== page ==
An Irrevocable Trust for other people is the safest way to protect your award, but it also means that you are giving away direct access and control.  For example, you could form an Irrevocable Trust for your spouse or your children and transfer a portion of your award into the trust.  If properly drafted any future creditor you may acquire will have no claim to those transferred assets.  While your spouse and children can share these assets with you in the future, you cannot require them to return the money.  While this is a very safe option, you may find losing control and ownership difficult.

Self-Settled Irrevocable Trusts, Your Personal Injury Award Held for You.
While an Irrevocable Trust for other people is settled law in all states, only a few allow Self-Settled Trusts.  A Self-Settled Irrevocable Trust is an Irrevocable Trust that you form for your benefit.  You place some or all of your Personal Injury Award into the trust, and the Trustee holds it for your benefit. You are both the “settlor” and the beneficiary.  Understandably, if these trusts were easy to form and cheap to manage, everyone would put their money into one avoiding all creditors.  Some states, such as Delaware and Alaska have statutes explicitly creating these trusts.  To use those laws you have to hire an Alaska or Delaware Trust company.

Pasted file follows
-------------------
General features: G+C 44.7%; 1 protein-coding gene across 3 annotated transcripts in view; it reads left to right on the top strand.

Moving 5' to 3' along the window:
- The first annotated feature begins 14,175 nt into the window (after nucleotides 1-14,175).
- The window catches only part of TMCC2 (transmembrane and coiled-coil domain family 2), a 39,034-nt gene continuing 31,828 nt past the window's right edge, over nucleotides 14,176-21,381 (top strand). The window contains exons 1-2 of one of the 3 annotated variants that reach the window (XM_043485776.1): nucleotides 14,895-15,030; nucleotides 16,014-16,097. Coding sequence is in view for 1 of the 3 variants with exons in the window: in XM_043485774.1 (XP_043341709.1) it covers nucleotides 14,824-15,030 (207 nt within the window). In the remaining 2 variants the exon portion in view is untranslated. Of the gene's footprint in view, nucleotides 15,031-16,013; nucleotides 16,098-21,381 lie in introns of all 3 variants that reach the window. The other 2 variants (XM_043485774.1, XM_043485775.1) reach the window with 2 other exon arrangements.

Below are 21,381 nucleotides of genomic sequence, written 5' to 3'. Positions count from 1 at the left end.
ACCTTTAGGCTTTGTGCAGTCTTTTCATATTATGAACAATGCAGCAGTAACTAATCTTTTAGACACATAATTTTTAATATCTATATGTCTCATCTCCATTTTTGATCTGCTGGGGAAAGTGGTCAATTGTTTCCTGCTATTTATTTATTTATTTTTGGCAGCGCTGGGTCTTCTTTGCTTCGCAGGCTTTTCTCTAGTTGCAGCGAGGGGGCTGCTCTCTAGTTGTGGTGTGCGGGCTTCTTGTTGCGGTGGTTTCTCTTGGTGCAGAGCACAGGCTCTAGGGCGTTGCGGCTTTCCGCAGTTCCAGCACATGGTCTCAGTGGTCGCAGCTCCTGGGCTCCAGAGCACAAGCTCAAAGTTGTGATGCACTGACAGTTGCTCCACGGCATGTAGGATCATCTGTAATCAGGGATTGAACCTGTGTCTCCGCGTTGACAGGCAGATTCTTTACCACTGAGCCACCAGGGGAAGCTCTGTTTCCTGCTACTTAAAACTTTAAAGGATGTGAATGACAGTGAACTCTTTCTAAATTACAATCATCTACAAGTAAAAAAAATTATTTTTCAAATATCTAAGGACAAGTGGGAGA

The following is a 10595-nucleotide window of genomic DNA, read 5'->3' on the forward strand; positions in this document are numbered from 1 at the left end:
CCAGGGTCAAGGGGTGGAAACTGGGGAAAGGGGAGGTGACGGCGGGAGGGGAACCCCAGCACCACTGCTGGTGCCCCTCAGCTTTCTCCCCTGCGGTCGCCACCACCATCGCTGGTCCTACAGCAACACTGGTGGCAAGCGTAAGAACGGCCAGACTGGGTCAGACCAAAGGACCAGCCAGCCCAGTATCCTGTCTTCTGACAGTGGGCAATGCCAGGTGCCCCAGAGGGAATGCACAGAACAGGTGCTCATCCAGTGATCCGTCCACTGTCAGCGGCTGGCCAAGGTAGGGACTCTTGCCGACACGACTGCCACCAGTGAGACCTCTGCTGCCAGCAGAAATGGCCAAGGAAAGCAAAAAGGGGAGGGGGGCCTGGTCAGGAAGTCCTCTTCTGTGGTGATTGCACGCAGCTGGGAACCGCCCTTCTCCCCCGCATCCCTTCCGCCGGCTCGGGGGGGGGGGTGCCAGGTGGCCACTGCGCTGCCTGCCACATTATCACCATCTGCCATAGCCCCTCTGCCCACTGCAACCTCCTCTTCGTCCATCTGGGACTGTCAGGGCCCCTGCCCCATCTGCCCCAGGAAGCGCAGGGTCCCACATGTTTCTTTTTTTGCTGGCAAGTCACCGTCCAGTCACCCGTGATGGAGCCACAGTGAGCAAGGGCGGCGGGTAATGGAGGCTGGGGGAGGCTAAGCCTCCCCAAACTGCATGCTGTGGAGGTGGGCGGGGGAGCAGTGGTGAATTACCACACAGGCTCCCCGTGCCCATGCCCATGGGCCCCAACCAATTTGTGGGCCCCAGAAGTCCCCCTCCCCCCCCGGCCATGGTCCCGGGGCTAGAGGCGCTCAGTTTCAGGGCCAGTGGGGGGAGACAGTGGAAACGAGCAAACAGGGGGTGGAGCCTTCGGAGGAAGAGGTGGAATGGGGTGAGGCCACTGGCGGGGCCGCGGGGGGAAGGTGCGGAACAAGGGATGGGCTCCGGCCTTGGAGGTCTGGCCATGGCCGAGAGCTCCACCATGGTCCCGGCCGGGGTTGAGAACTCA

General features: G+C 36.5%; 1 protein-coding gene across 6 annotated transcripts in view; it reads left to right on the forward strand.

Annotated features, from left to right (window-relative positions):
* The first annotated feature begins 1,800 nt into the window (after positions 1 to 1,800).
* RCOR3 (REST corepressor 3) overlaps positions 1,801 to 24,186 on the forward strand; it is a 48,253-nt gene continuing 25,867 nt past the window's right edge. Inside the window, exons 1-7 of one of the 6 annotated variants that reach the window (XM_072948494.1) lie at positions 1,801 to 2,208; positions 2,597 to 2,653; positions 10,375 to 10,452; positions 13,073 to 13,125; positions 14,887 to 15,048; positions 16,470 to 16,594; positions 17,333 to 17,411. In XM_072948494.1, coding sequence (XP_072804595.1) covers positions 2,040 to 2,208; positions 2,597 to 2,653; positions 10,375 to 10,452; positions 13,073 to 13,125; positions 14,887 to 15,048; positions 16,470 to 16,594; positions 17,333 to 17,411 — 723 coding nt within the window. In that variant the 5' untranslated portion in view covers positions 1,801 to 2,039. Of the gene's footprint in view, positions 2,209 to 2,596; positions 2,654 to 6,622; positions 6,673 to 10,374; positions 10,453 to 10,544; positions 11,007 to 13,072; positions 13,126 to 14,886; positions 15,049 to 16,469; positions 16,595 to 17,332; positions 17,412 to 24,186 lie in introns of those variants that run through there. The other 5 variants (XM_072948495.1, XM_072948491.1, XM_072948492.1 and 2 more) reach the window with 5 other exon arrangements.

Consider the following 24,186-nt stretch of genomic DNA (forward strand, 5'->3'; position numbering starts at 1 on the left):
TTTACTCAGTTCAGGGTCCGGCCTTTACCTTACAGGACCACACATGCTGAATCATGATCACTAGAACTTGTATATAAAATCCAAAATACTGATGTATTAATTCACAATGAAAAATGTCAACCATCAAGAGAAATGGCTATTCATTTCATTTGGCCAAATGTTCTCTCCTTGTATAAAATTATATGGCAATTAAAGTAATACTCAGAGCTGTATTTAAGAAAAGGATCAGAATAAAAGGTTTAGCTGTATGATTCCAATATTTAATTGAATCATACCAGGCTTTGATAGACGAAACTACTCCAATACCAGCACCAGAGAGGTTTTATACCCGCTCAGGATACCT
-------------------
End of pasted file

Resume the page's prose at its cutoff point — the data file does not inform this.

The costs involved in setting up and maintaining a Self-Settled Trust require a substantial amount of money.  I would be happy to discuss the pros and cons of a Self-Settled Trust.
Can I Use a Personal Injury Award to Create a Trust?
Yes!  Depending on your needs and requirements, a trust can be set up to help.
In conclusion, a trust can be crafted to address your needs and concerns.

Thanks to our friends and contributors from Klenk Law for their insight into trusts and estate planning practice.

What’s the Difference Between Payable on Death and Transfer on Death?

When it comes to personal assets there are different types of ownership. After a person passes away, how those assets are distributed to their heirs depends entirely on the form of ownership. Unless certain arrangements are made beforehand, most assets will have to pass through the probate process before they can be distributed to the heirs. Probate can be a costly and lengthy process which can in large part, if not entirely, be avoided. This is often handled with payable-on-death (POD) and transfer-on-death (TOD) accounts.